All dogs naturally carry around a small population of these microscopic mites that under normal circumstances cause no problems. Every mother dog ends up transferring Demodex mites to her litter. Most puppies have no reaction to them, but puppies with inadequate immune systems can become overburdened by mites. These are the pups who develop symptoms of demodectic mange.
    Attached Thumbnails Attached Thumbnails -100_3081-jpg   -100_3080-jpg  

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    Default Re: Demodectic mange

    Lari, thank you for useful info, will pray her treatment completely cures this.

    GOD bless y'all!


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    RIP beloved boy.

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    Default Re: Demodectic mange

    Quote Originally Posted by LariP View Post
    ​When she went in for her Spay we also had the vet check a spot on Amy's side that had started losing hair. She is currently taking daily ivermectin doses orally and had an injection of ivermectin in Early August. She'll be checked again in another week or so, but right now the spot isn't looking any better.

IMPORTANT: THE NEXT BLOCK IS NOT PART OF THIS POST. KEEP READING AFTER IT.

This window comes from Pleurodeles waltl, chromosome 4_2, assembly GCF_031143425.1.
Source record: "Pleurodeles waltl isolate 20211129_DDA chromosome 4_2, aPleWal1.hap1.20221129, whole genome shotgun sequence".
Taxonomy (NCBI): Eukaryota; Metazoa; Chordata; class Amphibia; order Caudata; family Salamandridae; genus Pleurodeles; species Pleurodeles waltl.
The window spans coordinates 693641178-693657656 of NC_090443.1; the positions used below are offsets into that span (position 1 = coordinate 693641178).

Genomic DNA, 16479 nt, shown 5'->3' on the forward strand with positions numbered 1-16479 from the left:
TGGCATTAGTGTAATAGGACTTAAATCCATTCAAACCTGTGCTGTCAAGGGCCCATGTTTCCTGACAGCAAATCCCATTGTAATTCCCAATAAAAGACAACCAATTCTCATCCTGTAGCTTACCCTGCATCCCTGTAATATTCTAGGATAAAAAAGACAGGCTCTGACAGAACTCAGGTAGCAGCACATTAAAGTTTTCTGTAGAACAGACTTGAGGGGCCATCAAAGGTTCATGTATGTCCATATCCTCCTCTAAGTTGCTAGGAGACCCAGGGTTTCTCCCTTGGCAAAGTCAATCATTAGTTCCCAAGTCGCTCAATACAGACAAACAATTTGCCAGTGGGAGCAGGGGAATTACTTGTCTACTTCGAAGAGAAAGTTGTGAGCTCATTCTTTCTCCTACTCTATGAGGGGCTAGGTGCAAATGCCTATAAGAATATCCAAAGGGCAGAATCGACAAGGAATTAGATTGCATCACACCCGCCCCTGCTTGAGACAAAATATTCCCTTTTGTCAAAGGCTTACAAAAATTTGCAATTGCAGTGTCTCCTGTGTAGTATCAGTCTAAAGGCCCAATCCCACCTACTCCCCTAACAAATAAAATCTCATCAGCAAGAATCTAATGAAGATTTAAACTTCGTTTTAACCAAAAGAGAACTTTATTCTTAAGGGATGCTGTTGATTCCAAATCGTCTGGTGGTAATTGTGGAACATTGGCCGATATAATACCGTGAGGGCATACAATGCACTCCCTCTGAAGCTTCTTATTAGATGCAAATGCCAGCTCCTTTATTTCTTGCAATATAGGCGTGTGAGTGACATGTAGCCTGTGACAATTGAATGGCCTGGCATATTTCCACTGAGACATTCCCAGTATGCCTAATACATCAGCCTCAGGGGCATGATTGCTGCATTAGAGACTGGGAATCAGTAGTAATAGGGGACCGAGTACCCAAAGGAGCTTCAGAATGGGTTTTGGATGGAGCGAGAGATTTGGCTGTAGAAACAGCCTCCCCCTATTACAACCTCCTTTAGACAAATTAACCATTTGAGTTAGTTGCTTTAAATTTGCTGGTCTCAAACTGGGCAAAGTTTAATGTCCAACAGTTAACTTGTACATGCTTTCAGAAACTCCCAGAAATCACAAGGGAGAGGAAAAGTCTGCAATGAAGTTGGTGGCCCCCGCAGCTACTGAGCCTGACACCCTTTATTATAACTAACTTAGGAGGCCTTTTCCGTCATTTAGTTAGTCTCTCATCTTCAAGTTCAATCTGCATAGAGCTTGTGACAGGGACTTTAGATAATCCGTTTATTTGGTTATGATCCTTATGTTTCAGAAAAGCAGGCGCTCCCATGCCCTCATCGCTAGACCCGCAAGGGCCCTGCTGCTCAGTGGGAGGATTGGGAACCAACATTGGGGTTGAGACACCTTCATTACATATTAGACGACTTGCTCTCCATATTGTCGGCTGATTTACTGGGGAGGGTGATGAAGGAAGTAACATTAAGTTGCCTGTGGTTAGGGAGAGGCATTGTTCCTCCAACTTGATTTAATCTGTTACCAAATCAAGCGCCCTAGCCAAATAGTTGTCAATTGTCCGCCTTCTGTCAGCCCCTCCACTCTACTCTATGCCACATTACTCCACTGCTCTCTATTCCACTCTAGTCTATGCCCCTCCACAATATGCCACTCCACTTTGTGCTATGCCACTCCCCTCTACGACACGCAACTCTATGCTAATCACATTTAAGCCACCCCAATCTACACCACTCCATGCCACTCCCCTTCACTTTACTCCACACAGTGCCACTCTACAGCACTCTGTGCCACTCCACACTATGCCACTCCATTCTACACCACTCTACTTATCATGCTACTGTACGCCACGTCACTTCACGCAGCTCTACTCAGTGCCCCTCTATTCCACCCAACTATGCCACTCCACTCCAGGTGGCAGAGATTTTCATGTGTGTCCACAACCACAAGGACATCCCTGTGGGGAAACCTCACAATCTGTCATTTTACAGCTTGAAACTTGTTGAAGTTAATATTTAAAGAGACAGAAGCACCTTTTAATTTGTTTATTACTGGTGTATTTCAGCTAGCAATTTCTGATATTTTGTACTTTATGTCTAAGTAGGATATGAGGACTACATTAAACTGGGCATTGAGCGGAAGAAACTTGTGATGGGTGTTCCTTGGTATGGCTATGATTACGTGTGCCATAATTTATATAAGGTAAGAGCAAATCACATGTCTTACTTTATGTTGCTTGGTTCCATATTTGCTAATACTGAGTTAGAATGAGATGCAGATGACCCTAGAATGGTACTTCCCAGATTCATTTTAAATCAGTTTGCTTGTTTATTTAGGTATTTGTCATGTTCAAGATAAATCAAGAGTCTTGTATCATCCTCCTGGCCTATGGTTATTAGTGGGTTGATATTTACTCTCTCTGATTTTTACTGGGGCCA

I found this info on line about this and would like to share what we've learned as well as keep a record here of how Amy progresses in her treatment.



    Demodectic mange is also called red mange, follicular mange, and puppy mange, because it’s most common among young dogs. It’s caused by the mite species Demodex canis. The mites resemble minute alligators when you see them under the microscope. They live inside the hair follicles of dogs.
    Demodectic mange is usually the result of an underdeveloped or suppressed immune system, and has nothing to do with the condition of the dog’s housing or environment. It’s most often seen in young dogs with inadequate immune system response and dogs with compromised immune systems.